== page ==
With Sprockett settling in town,
after years of hiding in the mountains,
to keep his crazed killing in check,
I’m suddenly busier than a bunch of beavers:
In his absence, Quarry all too peaceful,
with but one thirst parlor and brothel left,
the rest closed by this damn prissy sheriff
who thinks he can force men to be better
than the Good Lord, or Satan, made them.

But now I’m laying out three ex-Secesh raiders
whose candles Sprockett snuffed: the son
of one of them lucky not to get blasted
into eternity too. I told him I’d not take
a cent for their burying, didn’t mention
their pockets was heavy with coins and paper,
their boots new, their mounts and saddles
will fetch a pretty penny from the livery stable.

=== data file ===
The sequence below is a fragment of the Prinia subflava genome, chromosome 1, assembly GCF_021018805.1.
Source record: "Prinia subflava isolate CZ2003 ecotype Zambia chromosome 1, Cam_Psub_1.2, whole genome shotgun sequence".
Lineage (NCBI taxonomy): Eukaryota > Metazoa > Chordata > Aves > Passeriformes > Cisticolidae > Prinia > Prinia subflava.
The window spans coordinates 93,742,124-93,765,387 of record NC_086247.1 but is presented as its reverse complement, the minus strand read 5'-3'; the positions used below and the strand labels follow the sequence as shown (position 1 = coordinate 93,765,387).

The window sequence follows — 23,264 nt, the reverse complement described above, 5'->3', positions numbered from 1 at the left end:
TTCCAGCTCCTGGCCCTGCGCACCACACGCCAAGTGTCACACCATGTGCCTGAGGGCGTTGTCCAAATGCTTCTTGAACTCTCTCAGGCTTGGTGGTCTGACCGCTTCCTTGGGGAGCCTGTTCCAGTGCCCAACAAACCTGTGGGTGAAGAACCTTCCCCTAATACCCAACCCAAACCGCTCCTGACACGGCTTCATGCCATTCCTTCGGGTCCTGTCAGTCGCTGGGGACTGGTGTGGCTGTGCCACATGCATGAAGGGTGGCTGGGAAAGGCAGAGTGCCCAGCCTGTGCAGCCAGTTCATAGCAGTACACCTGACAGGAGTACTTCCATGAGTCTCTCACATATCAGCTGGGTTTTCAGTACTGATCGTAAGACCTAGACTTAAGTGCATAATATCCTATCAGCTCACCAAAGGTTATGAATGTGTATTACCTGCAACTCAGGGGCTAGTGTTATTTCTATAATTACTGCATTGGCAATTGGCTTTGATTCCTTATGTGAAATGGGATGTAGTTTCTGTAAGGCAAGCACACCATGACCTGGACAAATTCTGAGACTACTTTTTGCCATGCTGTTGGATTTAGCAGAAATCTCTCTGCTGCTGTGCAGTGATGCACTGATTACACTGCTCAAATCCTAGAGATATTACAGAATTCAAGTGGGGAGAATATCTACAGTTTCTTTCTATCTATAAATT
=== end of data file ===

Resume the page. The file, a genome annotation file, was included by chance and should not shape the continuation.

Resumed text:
As for the clothes in their saddlebags, I’ll sell them
to Mr. Mendelsohn, at the dry goods.

There’s ways a man in my line can profit,
and not just by charging for the final resting place
my sons dig, their backs young and strong,
though Jeremiah—our baby, too handsome
for his own good, and innocent as a puppy—
spends too many evenings among pallet angels;
their wings hide spider webs and rattler fangs.

Robert Cooperman’s latest collection is BEARING THE BODY OF HECTOR HOME (FutureCycle Press). Forthcoming rom Kelsay Books is the chapbook, YOUTH’S JOYFUL NOISE.